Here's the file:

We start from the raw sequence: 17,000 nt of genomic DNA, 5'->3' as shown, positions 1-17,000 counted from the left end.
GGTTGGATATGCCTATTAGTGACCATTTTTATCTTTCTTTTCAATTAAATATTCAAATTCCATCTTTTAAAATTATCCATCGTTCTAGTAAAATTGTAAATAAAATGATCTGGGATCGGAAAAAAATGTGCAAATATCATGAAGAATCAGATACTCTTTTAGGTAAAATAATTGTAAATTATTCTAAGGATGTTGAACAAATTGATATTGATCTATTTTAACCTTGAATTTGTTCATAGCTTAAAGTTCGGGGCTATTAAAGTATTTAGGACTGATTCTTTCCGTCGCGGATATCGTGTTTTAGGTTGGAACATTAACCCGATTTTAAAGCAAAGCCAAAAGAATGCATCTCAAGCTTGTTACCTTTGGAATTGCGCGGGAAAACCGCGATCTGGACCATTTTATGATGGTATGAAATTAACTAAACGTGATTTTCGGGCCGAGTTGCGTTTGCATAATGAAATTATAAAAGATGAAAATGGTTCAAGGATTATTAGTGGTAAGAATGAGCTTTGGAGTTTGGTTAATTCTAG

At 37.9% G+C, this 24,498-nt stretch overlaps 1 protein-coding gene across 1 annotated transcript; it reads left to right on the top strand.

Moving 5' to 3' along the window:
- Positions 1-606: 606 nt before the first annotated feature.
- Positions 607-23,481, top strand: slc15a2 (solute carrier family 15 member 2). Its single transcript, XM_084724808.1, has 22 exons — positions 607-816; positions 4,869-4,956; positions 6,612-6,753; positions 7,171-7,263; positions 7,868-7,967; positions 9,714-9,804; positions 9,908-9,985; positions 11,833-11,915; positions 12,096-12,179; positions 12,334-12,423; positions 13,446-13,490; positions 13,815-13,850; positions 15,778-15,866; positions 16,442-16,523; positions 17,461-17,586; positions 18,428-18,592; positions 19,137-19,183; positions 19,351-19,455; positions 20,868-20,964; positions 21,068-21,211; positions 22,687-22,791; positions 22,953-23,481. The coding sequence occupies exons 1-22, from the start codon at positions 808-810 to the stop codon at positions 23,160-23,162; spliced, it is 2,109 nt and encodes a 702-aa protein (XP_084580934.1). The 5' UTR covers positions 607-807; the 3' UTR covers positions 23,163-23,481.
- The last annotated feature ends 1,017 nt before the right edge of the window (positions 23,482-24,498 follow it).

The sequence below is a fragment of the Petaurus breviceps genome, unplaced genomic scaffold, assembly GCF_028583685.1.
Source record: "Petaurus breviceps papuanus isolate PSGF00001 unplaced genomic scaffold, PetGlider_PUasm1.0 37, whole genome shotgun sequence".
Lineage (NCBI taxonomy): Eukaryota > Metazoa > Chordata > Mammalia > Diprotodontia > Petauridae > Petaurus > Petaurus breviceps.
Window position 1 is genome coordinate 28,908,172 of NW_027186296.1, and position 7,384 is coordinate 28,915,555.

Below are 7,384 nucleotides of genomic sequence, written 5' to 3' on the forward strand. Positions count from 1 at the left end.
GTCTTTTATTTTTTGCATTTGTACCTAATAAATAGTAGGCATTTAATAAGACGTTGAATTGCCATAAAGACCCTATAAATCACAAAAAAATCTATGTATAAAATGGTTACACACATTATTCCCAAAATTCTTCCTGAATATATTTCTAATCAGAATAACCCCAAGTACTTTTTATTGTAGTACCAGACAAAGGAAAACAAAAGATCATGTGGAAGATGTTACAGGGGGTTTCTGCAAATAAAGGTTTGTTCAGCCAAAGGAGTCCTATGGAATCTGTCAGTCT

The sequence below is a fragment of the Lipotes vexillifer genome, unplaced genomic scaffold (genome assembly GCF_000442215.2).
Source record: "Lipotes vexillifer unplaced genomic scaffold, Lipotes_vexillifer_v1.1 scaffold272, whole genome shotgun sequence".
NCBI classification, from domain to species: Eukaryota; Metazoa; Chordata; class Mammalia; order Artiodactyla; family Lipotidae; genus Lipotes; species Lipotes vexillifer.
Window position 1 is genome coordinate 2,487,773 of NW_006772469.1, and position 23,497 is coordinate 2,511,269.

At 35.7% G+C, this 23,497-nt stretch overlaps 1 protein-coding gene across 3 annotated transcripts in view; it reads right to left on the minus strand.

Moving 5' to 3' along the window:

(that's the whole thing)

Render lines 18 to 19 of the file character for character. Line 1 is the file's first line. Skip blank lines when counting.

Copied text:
At 35.7% G+C, this 23,497-nt stretch overlaps 1 protein-coding gene across 3 annotated transcripts in view; it reads right to left on the minus strand.

Moving 5' to 3' along the window: